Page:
In the Home of the Snake
When your job involves exploring a trail through the woods with a group of elementary school students, a day when you catch a snake is a good day. As a park Interpreter, sharing the right story or insight about trees or squirrels brings a gleam to the eyes or a giggle to the lips of many a kid. But find a snake sunning itself at the edge of the trail, and the gasps and shrieks and shouts come quite on their own. So when my own daughter half-squealed, half-exclaimed, “Is that a live snake?!” while playing in the yard, I knew it would be a good day.
We discovered this beautiful little garter snake in late March, probably soon after it emerged from hibernation. Garter snakes handle near-freezing temperatures better than most other Michigan snakes, and they’re typically the first we discover in the spring. To survive the winter, our cold-blooded snakes must find spots where they can get below the frost line, whether it’s under a rock or log, down a hole, or even inside a crayfish burrow. For garter snakes, males slither out first from these hibernation sites, called hibernacula, then hang around, waiting for females to emerge for some snake romance. We’ve learned that snakes and other reptiles know their home ranges, and that they rely on memory to find proper hibernacula in the fall. Move a reptile from its home range, and that snake or turtle or lizard may not survive the coming winter, especially in colder climates with fewer good spots to get below the frost line.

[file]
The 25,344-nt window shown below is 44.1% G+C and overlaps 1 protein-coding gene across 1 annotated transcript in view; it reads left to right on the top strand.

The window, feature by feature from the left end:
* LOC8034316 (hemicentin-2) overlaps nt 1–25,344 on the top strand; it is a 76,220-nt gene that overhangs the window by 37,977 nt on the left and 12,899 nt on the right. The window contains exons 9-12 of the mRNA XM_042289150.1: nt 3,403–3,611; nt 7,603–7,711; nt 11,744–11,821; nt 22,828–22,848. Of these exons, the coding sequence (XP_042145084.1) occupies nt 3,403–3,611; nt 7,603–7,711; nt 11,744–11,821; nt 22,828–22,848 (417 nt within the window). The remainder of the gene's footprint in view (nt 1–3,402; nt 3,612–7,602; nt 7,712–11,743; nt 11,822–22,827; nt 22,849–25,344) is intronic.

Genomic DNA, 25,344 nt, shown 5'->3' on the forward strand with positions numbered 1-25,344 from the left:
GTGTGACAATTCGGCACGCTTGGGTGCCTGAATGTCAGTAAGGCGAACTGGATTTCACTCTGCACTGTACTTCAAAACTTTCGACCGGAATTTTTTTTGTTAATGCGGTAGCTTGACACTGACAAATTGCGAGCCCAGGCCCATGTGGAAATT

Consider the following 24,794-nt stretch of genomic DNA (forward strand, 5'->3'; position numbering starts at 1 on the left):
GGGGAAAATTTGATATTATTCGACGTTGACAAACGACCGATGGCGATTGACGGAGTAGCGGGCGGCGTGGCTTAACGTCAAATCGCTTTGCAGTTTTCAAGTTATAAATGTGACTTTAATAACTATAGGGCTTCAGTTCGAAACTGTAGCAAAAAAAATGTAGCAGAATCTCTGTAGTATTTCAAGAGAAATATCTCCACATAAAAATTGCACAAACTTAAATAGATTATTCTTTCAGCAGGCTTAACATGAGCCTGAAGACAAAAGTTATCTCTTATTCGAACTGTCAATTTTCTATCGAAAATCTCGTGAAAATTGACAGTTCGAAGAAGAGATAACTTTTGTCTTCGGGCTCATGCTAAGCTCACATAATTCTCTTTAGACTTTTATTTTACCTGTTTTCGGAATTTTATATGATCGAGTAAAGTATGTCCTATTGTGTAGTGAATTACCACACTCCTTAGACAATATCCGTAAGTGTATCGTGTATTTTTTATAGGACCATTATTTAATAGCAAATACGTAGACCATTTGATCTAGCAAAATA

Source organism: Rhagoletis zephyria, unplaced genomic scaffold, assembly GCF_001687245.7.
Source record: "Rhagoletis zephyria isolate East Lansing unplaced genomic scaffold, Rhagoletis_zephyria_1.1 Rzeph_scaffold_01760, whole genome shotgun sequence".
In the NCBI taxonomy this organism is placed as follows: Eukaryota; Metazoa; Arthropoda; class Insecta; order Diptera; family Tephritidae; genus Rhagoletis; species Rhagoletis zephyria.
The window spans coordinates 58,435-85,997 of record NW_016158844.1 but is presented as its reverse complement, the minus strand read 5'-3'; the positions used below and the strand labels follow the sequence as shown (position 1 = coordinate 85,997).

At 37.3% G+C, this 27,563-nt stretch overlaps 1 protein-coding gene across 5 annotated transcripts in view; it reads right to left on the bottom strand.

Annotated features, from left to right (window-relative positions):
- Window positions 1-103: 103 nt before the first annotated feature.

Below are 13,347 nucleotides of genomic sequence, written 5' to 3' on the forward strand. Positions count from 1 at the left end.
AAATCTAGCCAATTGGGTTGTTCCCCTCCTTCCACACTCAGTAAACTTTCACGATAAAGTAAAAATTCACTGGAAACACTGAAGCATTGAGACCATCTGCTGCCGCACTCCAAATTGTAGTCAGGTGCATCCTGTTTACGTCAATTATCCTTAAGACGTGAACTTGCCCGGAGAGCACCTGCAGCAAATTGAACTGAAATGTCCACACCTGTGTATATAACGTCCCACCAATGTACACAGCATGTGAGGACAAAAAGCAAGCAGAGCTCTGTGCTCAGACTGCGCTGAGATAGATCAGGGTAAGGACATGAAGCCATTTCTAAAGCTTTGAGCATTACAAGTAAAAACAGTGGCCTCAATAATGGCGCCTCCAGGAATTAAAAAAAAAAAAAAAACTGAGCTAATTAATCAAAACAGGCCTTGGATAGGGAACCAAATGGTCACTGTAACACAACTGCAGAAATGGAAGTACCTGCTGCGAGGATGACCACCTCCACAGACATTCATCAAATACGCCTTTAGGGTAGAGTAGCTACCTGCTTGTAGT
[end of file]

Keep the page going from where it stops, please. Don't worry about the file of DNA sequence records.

My daughter wanted to release this snake in the local woods, but after learning that reptiles need their homes to survive, she changed her mind and let it go in a sheltered spot not far from where we found it in the grass. We’ve been rewarded by finding the same snake again, two weeks later. “You’re right!” she exclaimed. “Our yard really is his home!” And as we’ve been sheltering at home, we’ve woken each day to the spring songs of birds that seem a little bit louder as the traffic sounds have been quieter. We’ve noticed the flying insects filling our yard on the sunny days and the squirrels digging nuts from the soft soil by our messy flower bed. And we keep an eye open for our resident garter snake. A day finding a snake is a good day. A day realizing that our yard isn’t just ours — that it belongs to the garter snake on the lawn, the song sparrow in the juniper bush, and the fox squirrel in the maple out back — is even better.
Written by Justin Smith, Community Outreach Interpreter (Southern District)